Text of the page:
Musser Lab



James Musser, MD, PhD
Professor of Pathology and Genomic Medicine  
Institute for Academic Medicine
Houston Methodist

The broadly defined goal of Dr. Musser's research is to advance our understanding of pathogen-host interactions. Our laboratory uses a highly integrated interdisciplinary research strategy that employs state-of-the-art techniques, such as whole genome sequencing, expression microarray analysis, molecular population genetic analysis, relevant in vivo model systems and analysis of host factors to gain new information about the molecular basis of infections caused by the human pathogenic bacterium group A Streptococcus (GAS) and Mycobacterium tuberculosis. All of the laboratory's work involves extensive collaboration with local, national and international investigators with diverse areas of expertise.

One project is to identify key vaccine candidates against group A Streptococcus. This work is performed in collaboration with investigators in the private sector. GAS causes more than 700 million cases of human disease each year globally, yet no licensed vaccine is available, despite decades of study. Dr. Musser's goal is to use a multi-modality experimental strategy involving molecular dissection of the pathogen and host immunologic response, in vivo disease models, and analysis of clinical material to identify one or more protein antigens that protect humans against GAS pharyngitis and invasive disease.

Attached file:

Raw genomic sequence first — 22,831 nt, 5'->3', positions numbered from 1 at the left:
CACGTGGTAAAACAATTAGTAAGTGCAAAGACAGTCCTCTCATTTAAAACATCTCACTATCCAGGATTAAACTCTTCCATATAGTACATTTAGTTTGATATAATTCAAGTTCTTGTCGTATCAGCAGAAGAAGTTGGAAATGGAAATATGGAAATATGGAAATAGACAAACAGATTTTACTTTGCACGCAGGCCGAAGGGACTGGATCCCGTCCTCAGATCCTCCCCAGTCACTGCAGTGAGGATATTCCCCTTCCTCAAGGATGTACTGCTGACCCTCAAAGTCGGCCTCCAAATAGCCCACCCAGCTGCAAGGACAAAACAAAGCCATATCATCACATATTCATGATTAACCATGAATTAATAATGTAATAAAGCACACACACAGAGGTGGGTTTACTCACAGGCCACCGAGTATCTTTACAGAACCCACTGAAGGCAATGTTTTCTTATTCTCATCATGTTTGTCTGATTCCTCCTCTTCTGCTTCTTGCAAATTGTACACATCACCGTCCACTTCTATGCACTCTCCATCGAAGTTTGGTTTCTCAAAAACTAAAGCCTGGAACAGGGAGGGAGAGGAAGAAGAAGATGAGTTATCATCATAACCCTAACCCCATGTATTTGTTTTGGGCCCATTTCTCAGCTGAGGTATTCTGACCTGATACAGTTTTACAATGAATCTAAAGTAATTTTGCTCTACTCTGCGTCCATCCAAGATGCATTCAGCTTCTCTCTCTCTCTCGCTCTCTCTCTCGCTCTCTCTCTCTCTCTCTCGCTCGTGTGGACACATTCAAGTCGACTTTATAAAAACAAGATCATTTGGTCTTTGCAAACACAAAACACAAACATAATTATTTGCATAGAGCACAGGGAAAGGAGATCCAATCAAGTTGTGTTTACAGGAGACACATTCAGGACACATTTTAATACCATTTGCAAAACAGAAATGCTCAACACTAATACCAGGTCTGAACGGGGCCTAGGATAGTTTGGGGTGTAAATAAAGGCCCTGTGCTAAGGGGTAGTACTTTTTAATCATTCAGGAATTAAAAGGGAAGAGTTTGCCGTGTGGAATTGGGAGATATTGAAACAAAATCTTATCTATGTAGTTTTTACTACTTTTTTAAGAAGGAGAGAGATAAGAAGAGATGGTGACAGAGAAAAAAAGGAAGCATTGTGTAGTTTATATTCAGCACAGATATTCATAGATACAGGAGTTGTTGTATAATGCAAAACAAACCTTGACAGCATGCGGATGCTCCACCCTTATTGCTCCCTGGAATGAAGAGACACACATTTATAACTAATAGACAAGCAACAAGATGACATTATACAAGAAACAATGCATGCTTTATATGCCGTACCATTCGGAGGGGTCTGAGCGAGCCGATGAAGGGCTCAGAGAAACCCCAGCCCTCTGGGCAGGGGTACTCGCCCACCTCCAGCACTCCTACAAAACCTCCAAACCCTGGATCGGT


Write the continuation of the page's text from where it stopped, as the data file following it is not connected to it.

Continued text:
A second project is designed to elucidate the molecular genetic events contributing to epidemics of GAS infection. This work is done in collaboration with several groups of national and international investigators. As a model system, the team uses comprehensive, population-based sample collections of GAS recovered from patients with invasive infections. Extensive (“deep”) comparative genome resequencing and genetic polymorphisms analysis is performed using GAS strains from patients with well-defined clinical phenotypes. The goal of this line of research is to understand precise temporal and geographic patterns of strain spread. In addition, the team seeks to define genetic polymorphisms and virulence regulatory circuits in the pathogen that influence clinical phenotype. Recent work has identified a novel virulence circuit involved in the pathogenesis of necrotizing fasciitis, also known as the “flesh-eating” disease. The research also has vaccine and public health implications.

Finally, Dr. Musser has a longstanding interest in the genetic epidemiology of human susceptibility to tuberculosis disease. Using a cohort of extensively defined human tuberculosis patients and controls, his team seeks to define human genetic factors that help to determine why some individuals get tuberculosis disease, whereas others who have been exposed to the organism do not. A combination of single nucleotide polymorphism analysis and deep candidate gene resequencing is used, as well as other contemporary human genetic analysis methods.